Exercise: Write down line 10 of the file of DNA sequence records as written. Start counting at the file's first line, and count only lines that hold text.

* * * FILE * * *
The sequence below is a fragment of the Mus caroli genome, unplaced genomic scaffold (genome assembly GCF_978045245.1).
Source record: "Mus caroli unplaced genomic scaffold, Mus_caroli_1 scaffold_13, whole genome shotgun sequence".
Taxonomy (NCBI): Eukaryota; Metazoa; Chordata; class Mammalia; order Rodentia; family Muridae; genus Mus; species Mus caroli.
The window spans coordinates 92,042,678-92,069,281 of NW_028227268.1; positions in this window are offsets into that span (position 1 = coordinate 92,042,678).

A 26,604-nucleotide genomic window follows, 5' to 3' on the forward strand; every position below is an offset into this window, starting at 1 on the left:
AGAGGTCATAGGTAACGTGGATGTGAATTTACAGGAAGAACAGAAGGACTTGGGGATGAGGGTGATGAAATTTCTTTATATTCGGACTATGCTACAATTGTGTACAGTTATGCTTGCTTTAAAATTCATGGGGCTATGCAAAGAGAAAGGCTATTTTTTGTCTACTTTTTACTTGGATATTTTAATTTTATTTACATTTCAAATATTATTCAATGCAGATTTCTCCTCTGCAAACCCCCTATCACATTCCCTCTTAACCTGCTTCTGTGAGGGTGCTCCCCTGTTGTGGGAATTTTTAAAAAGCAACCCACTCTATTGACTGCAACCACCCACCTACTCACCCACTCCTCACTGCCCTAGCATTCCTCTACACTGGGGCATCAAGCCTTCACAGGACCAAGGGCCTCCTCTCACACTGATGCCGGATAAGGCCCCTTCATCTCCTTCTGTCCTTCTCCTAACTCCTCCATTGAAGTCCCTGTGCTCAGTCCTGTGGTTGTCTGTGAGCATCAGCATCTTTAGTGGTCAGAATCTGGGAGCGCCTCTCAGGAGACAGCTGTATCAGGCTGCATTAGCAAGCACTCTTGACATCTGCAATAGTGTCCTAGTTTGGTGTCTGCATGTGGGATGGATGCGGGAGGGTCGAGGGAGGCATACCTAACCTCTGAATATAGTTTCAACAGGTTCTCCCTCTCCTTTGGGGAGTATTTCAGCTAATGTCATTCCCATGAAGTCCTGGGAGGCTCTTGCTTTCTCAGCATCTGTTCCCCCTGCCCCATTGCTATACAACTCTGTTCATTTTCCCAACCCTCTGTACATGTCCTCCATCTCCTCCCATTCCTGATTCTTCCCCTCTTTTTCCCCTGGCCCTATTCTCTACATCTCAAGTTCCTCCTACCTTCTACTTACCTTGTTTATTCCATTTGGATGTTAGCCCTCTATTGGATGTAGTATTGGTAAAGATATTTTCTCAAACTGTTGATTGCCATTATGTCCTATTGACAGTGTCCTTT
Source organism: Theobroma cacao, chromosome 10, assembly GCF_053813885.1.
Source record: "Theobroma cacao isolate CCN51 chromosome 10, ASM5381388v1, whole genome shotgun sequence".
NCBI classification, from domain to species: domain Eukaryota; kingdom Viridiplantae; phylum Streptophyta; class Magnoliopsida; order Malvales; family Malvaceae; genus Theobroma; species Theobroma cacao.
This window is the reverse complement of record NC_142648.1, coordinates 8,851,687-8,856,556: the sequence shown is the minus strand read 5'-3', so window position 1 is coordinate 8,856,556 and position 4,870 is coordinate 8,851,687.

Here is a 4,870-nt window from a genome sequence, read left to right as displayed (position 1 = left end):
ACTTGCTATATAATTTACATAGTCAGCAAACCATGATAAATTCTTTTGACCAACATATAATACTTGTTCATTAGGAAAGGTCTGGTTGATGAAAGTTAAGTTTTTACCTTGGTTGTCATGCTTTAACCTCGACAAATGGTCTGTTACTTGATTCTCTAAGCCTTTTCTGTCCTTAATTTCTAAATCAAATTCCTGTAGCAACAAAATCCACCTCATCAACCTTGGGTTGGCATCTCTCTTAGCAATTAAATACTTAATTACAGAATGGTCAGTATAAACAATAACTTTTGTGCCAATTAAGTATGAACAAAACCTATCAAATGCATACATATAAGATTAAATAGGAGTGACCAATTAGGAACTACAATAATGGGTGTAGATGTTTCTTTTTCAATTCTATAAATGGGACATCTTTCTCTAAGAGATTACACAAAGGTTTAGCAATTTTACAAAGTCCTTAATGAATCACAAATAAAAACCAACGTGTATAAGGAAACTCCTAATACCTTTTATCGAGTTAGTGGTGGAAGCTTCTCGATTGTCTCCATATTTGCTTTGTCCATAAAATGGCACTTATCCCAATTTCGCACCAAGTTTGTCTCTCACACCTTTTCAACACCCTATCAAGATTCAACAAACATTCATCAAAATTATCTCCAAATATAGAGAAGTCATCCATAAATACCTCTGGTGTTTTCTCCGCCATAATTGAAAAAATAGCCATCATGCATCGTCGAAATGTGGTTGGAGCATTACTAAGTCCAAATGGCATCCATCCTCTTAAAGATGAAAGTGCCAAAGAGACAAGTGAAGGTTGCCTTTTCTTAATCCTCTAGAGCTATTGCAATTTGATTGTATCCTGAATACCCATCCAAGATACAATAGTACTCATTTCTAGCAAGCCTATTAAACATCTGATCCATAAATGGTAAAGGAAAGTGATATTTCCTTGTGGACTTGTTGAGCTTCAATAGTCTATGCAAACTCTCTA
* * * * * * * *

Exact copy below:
This window is the reverse complement of record NC_142648.1, coordinates 8,851,687-8,856,556: the sequence shown is the minus strand read 5'-3', so window position 1 is coordinate 8,856,556 and position 4,870 is coordinate 8,851,687.